8 Lessons In Feminism I Learned From Malaysian Women

In 2014, I spent ten months teaching English to secondary school students in peninsular Malaysia. Since returning, I’ve received a number of questions on what it was like to exist as a woman in this culture, specifically in my small town of Pahang. While valid, such questions often feel (to me) undergirded by a certain bias–the suggestion that it might be difficult for me to survive as a western woman in said culture, which points, more alarmingly, towards the belief that the women in my community, the majority of whom were Muslim, perhaps require some sort of enlightenment or liberation from the culture in which they (happily) live.

In response, I’d like to call attention to this brilliant article, which rightly points out that such questions not only feed into the pernicious white savior complex, but ignore the lengthy and vibrant history of Muslim feminism, create a “straw muslimah” that serves western hegemony, and ignore the actual wants and needs of Muslim women.

To hammer home these points, I’ve compiled a list of lessons I myself learned from Malaysian women. Each lesson is a vital component of the type of feminism I subscribe to, which is one that is accessible to women (and men) of all faiths and nationalities. Note that the list is by no means exhaustive; in fact, it’s meant to be a jumping-off point. I hope these lessons serve as a reminder that feminism writ large does not mean exclusively western feminism, and that we as women can all stand to learn from, rather than judge, one another.

Eight lessons in feminism I learned from my Malaysian community:

1. Modest does not mean boring (or unsexy):

An avid wearer of crop tops and short shorts, I’m ashamed to admit I’ve bought into the western media narrative that those who cover up more are somehow repressed, dull, or lacking in the romantic department. The Malaysian girls I know smash this narrative to threads– they are as intelligent, intriguing, and coy in baju kurungs (traditional Malaysian garments with long sleeves, high necklines, and long skirts) as any one of my American friends in a minidress (note also that there are Malaysian girls who rock minidresses and short shorts with the best of them). And even if they aren’t always inclined to entertain them, the Malaysian girls who dress modestly have no shortage of interested suitors.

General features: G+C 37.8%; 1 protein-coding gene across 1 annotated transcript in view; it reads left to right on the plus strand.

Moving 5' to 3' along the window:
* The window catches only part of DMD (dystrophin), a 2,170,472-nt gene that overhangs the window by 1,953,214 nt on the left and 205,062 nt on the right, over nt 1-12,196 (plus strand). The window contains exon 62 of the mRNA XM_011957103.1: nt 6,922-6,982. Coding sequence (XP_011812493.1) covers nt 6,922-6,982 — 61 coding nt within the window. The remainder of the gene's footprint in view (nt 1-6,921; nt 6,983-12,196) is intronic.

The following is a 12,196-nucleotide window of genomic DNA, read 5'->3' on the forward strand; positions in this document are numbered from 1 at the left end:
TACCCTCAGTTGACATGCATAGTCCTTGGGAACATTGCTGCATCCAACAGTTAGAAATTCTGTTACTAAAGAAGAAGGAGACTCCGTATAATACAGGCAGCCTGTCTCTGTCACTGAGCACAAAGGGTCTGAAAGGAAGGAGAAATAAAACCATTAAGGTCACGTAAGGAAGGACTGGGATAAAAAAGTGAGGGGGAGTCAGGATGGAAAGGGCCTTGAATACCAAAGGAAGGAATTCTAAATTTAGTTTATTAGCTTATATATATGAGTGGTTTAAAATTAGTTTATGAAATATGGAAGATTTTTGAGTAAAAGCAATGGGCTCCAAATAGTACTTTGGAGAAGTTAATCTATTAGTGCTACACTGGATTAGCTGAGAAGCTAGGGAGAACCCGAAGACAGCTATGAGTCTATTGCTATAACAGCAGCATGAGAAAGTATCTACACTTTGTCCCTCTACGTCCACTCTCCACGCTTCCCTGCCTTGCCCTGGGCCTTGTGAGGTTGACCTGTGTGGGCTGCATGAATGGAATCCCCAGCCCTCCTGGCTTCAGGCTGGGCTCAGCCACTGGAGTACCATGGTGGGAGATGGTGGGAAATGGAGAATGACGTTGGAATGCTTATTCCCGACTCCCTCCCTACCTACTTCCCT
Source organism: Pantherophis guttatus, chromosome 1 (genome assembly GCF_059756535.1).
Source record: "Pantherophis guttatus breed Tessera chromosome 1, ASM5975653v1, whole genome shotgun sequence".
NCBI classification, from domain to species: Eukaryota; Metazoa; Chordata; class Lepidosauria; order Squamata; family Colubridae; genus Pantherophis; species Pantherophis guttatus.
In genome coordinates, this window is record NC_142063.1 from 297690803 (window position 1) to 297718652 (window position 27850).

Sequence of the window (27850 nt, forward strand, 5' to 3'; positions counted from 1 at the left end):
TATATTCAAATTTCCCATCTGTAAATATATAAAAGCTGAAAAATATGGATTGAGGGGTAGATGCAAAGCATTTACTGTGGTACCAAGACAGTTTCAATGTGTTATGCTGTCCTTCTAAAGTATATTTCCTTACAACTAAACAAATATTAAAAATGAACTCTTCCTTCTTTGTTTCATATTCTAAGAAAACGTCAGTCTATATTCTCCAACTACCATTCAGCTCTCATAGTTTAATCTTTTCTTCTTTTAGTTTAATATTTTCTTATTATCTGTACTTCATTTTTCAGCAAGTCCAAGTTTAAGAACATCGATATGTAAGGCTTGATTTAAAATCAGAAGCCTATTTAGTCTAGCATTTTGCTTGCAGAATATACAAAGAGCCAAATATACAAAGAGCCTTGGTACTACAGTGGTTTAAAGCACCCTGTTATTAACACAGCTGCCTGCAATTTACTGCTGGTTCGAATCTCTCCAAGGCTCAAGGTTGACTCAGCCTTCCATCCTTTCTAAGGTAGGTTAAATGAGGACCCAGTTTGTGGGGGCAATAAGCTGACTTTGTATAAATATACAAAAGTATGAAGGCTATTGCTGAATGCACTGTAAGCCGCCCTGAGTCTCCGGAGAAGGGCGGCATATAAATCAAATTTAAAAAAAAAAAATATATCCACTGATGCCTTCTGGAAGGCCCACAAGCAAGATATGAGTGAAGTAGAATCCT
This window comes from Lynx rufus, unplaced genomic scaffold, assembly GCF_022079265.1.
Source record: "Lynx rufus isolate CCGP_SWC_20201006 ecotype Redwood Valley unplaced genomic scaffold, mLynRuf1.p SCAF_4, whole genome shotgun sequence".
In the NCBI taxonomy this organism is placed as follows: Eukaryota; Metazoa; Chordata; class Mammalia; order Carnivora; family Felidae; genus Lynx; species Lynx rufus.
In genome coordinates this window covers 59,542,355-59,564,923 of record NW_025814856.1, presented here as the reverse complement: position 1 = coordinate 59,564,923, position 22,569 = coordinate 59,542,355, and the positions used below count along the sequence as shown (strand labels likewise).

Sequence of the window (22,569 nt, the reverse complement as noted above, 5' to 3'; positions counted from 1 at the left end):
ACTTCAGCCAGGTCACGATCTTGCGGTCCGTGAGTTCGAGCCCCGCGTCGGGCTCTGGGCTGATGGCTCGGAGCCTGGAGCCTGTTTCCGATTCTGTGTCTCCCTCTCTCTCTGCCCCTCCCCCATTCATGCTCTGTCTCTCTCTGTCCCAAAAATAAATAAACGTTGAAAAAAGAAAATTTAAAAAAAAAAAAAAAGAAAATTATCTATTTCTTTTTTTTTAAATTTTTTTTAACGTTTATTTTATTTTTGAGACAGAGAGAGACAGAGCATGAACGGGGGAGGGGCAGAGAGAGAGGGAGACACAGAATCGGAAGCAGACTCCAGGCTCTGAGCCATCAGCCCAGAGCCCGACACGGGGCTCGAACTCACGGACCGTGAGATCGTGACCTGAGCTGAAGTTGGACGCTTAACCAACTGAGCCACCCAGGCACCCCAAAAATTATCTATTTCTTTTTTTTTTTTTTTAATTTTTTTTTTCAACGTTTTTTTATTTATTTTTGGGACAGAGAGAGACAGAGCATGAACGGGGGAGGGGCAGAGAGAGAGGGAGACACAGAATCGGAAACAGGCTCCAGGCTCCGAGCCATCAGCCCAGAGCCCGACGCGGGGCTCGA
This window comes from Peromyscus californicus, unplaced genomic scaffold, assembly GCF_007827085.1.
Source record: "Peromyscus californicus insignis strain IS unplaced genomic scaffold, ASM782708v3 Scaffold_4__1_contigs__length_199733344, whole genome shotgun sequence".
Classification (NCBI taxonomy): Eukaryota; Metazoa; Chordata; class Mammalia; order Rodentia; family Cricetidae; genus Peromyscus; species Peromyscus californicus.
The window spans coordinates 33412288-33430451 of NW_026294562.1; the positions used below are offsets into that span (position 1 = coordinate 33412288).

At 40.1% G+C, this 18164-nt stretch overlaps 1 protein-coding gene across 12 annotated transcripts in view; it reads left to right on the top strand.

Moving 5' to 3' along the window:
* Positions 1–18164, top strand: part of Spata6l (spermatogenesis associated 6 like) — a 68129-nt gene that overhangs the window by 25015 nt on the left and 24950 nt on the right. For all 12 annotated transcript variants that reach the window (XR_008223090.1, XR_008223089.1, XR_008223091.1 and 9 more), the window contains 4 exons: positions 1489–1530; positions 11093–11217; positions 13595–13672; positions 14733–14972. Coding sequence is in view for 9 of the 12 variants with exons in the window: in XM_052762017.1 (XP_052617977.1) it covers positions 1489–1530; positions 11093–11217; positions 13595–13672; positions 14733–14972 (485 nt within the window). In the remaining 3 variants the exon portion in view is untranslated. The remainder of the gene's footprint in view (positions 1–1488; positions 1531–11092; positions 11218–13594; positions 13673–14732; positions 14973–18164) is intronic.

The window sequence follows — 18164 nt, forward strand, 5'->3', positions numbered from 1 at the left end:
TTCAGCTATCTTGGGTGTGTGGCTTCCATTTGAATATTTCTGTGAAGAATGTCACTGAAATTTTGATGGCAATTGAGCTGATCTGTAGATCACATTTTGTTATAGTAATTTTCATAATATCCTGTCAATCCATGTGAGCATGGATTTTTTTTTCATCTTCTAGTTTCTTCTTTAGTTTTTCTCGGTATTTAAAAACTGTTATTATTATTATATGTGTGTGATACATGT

2. Silence does not equate to stupidity, or voicelessness:

There’s a tendency in America to push girls to talk loudly and often, even if they’re naturally more reserved. Though I firmly believe all women deserve academic and professional environments where they’re comfortable speaking up, my female students reminded me that there’s nothing inherently wrong with choosing to be quiet in these circumstances either. My more sedate girls were by no means less intelligent, passionate, or ambitious than their more vocal peers–one of my quietest students said next to nothing for a good six months, and proved to be a brilliant designer whose keen observation skills served her well when she built sets for our drama club production.

3. Refraining from sex doesn’t make you asexual:

Western media likes to perpetuate the idea that if you haven’t had sex by age 20 (or found anyone you care to date), you’re somehow dramatically behind the developmental curve. In Malaysia, I knew many ladies in their late teens and 20s who hadn’t ever had boyfriends. It wasn’t that they weren’t interested in one day having a partner–typically, they were more focused on their studies, or simply hadn’t found anyone they felt was worthy of their time. These girls were just as socially astute as any of my western peers (many times more so), reminding me that there’s no need to ever be “saved” or “liberated’ from a lack of romantic experience.